You can read the whole article: Heart rate variability: How it might indicate well-being - Harvard Health
 

river-wear

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Thank you for your thoughts on this. I did see a positive trend in February for a couple of weeks when I was under less stress. I'm back to where I was though. Might be time for some lifestyle changes. :)
 

d333gs

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I was searching for info re HRV this morning and I found this:
The bottom line
There are questions about the accuracy, reliability and overall usefulness of tracking HRV. While HRV has been linked to overall physical fitness, the correlation between changes in HRV and how your autonomic nervous system is functioning will require much more research. Still, if you decide to use HRV as another piece of health data, do not get too confident if you have a high HRV, or too worried if your HRV is low. Think of HRV as another way you might tap into your body and mind are responding to what your daily experiences.”

You can read the whole article: Heart rate variability: How it might indicate well-being - Harvard Health
I also monitor my HRV with a device. I've read elsewhere that a lower HRV is the case. If I had the time right now, I'd do a science direct search for HRV and valve disease/replacement, because I'm pretty sure that's been tested.

I lived with moderate to severe insufficiency throughout my twenties before endocarditis led to a valve replacement. I'm eight months out from replacement, and my HRV is hovering around 35-50 when it should be north of sixty given I'm (barely) in my 30s and playing basketball/frisbee/walking 10k steps a day. I dip as low as ~20 sometimes, but that's usually because of overexertion or alcohol.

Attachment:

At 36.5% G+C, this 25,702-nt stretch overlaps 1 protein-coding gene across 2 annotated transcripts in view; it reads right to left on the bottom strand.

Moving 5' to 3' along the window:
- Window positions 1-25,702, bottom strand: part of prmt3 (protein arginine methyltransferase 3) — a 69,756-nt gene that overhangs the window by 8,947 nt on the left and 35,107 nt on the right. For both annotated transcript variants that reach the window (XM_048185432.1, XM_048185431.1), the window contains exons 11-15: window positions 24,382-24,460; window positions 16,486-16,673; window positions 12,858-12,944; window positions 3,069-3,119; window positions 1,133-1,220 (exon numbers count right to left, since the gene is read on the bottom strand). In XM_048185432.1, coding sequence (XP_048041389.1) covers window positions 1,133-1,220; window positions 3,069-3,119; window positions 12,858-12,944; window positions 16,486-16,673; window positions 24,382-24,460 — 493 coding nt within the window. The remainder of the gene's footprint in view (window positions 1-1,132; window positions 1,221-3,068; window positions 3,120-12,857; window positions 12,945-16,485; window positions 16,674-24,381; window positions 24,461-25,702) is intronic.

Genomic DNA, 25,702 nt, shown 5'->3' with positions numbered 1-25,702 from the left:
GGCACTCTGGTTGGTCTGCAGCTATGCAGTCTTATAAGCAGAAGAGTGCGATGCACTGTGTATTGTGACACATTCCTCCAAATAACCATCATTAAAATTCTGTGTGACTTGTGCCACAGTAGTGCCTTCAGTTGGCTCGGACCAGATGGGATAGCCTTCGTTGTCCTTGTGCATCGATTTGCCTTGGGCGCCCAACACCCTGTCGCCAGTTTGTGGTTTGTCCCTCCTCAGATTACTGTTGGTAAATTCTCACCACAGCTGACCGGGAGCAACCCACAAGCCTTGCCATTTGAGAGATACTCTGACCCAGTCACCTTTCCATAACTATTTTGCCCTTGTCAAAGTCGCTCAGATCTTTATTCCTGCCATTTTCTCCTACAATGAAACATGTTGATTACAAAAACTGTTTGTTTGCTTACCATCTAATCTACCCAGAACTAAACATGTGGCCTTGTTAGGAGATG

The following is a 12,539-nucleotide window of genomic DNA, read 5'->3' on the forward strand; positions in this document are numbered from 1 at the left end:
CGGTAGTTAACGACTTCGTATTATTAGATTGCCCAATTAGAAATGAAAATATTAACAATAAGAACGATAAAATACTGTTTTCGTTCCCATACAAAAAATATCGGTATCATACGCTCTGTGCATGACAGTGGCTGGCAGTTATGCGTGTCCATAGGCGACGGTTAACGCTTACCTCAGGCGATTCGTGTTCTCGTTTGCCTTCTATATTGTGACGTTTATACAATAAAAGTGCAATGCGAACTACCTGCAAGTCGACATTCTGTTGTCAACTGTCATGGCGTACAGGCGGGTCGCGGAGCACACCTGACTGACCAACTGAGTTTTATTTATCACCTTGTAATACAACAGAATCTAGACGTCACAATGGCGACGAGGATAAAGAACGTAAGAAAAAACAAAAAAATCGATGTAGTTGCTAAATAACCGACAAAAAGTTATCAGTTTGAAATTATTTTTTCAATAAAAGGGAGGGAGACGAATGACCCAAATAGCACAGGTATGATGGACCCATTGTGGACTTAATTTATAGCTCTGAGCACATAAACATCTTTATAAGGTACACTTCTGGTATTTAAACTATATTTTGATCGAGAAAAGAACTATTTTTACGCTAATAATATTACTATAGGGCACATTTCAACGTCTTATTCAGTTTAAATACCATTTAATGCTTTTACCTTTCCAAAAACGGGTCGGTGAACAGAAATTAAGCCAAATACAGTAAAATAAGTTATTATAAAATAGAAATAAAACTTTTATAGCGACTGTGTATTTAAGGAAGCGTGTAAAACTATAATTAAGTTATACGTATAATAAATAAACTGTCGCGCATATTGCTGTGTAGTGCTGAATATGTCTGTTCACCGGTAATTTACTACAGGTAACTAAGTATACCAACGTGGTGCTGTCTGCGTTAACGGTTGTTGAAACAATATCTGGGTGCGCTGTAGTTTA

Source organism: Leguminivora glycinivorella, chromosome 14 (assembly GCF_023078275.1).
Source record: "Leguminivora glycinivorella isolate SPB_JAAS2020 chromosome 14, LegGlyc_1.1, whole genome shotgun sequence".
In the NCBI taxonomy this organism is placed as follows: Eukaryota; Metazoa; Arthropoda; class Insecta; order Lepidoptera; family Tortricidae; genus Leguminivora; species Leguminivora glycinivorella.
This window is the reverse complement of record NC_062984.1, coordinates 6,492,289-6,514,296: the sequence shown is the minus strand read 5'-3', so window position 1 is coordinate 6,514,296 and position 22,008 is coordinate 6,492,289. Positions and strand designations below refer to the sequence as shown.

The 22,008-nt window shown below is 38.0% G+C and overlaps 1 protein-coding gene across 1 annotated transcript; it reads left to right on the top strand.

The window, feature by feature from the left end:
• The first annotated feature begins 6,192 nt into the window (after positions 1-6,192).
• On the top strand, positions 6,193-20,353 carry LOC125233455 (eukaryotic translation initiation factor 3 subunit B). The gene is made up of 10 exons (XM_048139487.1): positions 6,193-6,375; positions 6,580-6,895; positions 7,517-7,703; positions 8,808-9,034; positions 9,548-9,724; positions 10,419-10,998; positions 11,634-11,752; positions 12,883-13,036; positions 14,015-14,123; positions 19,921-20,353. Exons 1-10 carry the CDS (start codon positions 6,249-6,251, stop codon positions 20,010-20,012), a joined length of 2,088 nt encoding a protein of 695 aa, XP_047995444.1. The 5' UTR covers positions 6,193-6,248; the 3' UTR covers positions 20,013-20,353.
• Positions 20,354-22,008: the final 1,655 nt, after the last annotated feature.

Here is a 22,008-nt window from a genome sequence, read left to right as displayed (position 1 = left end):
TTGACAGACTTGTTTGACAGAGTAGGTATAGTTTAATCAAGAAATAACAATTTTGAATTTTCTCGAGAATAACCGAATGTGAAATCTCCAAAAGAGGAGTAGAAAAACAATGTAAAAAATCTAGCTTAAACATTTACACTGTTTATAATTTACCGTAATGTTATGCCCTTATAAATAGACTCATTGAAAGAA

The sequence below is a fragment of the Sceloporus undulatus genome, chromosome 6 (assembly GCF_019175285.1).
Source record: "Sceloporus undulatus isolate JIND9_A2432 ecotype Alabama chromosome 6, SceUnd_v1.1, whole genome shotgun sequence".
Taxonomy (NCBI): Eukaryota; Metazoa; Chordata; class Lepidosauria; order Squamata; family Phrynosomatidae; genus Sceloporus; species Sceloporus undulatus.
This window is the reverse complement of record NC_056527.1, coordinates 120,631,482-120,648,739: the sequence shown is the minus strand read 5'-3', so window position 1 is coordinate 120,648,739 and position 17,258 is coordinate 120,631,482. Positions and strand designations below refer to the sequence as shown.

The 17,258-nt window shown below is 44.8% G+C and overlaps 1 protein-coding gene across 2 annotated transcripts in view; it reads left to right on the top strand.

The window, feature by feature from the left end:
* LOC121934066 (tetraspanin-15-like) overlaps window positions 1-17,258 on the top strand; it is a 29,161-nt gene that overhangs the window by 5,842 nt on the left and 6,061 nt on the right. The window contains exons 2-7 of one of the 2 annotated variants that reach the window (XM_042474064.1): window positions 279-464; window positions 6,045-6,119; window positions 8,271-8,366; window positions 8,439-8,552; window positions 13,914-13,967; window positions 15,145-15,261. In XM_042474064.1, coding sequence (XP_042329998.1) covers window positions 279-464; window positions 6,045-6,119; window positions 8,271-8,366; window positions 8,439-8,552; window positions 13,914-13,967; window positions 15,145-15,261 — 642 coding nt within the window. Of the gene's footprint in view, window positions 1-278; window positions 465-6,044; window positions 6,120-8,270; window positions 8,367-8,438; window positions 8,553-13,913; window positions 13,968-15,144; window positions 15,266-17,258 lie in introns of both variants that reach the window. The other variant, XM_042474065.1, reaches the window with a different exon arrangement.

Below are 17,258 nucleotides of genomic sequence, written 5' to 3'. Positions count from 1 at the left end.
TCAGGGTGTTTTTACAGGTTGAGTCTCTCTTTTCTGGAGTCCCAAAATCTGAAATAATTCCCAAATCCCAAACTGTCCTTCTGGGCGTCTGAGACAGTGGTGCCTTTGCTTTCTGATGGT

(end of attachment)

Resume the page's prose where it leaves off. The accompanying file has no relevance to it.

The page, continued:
Hi, I have HRV on my apple watch
 

chebag

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I can confirm at least for me that after a night of bad sleep or if I have one too many drinks, my HRV will plummet.
 

nobog

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I can confirm at least for me that after a night of bad sleep or if I have one too many drinks, my HRV will plummet.
By "plummet" if you mean your HRV is low - that's good - that means there is less pulse to pulse variation. So drink up ! Personally I think the entire HRV is some grad student's way of making a technical paper or thesis for a PHD. Of all the parameters of heart (or heart valve) performance, this has got to rate near the bottom of the list.
 

Pete.C

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My hrv matched me having my first mvr episode exactly, then went down to normal levels.
Seven months later I had another episode, this time it hasn’t gone back to normal, or pre mvr levels.
All data was recorded by Apple Watch. I’ve attached screen shots from Apple health.
If I look at the dates they match exactly when I had my mvr/ afib attacks, can’t be coincidental?

Pete
 

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Protimenow

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By "plummet" if you mean your HRV is low - that's good - that means there is less pulse to pulse variation. So drink up ! Personally I think the entire HRV is some grad student's way of making a technical paper or thesis for a PHD. Of all the parameters of heart (or heart valve) performance, this has got to rate near the bottom of the list.
I'd listen to nobog. I have it on my watch, too, but had no idea what it was, no idea what it meant, and after reading this thread, really don't even care to look at that particular number.
 

ajrl

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For me, my Fitbit (charge 4) shows middle 20s (measured during sleep) while a polar chest belt shows middle 60s (relaxed, sitting down). Guess which i prefer?